Co Down mum vows to ‘chain myself to the railings’ to get cystic fibrosis drug for child
The mother of a two-year-old boy diagnosed with cystic fibrosis has urged health officials to act and make the life-extending drug Orkambi available in Northern Ireland.
Jen Banks from Downpatrick had no first-hand experience of the crippling condition until the birth of her son Lorcan.
But over the past two years and nine months she has had to nurse him through crippling bouts of chest infections that can last for months.
This week NHS England said Orkambi, a drug that gives dramatic protection to the lungs of children and adults, will now be accessible there on the NHS, as it is in Scotland.
The Welsh Assembly is expected to follow, and the drug is already available in the Republic of Ireland.
However, it has not yet been extended to Northern Ireland.
Mrs Banks said it is imperative the Department of Health's top official here, permanent secretary Richard Pengelly, uses extra powers granted to civil servants last November to enable the drug to be prescribed on the NHS here.
It is estimated that around 100 people could benefit if Orkambi is introduced here, among them Mrs Banks' son.
She said: "As it stands Richard Pengelly has the power to make the decision to make Orkambi available in Northern Ireland.
"It has been agony waiting for this decision to be made. I have only been waiting since my son was born but there are people who have been waiting for the past four years since this wonderful drug came along.
"The difference it will make to people living with cystic fibrosis like Lorcan is incredible.
"At the minute all of Loran's treatment is geared towards his symptoms but Orkambi would treat the causes and it will slow down the decline of cystic fibrosis by up to 42% and reduce hospitalisation by up to 61%.
"Lorcan does two sessions of physio each day, he uses a nebulizer five times a day and takes 22 tablets to absorb fat from his food every day. He takes vitamins because he can't absorb them properly, so if we got Orkambi the difference would be huge.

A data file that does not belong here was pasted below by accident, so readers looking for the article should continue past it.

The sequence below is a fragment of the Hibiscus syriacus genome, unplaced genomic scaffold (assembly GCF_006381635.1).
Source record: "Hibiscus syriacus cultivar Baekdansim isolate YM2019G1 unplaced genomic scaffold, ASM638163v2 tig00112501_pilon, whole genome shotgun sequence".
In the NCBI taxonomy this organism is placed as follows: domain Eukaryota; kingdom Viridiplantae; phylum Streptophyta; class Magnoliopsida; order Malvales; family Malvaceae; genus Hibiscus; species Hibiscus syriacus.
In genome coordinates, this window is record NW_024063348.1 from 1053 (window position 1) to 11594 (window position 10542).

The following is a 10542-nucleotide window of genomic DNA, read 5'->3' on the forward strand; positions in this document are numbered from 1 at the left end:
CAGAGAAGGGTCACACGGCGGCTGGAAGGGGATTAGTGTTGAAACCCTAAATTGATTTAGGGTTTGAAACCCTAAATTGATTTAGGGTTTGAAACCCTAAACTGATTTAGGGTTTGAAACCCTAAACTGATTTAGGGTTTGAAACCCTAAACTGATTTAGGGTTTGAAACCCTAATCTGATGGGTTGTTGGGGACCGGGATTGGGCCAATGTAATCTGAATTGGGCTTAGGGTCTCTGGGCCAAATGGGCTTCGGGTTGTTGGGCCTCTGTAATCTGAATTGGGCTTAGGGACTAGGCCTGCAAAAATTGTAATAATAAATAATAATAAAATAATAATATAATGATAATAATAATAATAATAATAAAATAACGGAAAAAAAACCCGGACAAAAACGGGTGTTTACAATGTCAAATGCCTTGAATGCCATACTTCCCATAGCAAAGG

"He is only going to get sicker and sicker and in fact he is still fighting an infection he got last November called pseudomonas that damages your lungs and shortens your life expectancy, so you can see how desperate we are to get Orkambi for Lorcan."
Cystic fibrosis is an inherited condition that causes sticky mucus to build up in the lungs and digestive system, causing chest infections and problems with digesting food. Mrs Banks said: "Before Lorcan was born the only knowledge I had of cystic fibrosis is what I saw on TV.
"The worst aspect of it all is knowing there is a drug that could help Lorcan out there but we don't have access to it.
"I will chain myself to the railings if this drug isn't made available to families like ours." SDLP health spokesman Mark H Durkan supported Mrs Banks' call for the drug to be made available here. He said: "Access to the drug Orkambi will save lives and enhance the quality of life for so many people. It is necessary and as witnessed in Scotland and now England, access to this once declared 'unaffordable' drug is doable.
"The price of good health and improved quality of life cannot be quantified. Now is the time to move beyond talking and to start acting. Now is the time for the North to ask for the same, there is no reason why we can't achieve the same outcomes.
"We need a restoration of our institutions and we need a Health Minister making these life-changing decisions in defence of the health interests of people here. We need to call it out for what it is, this is the denial of health care to some of our most vulnerable."
Mr Pengelly said his department is exploring the possibility of making the drug available in Northern Ireland and he would do whatever possible to progress the issue. He said: I very much welcome the announcement that (Orkambi's maker) Vertex has come to an agreement with NHS England.
"I have asked colleagues in the Department and the Health and Social Care Board to now initiate urgent discussions on the implications of this decision for Northern Ireland.
"Commissioning these drugs would, of course, have budgetary implications at a time of serious financial pressures for health and social care.
"Notwithstanding the challenge that presents, we will endeavour to take this issue forward expeditiously."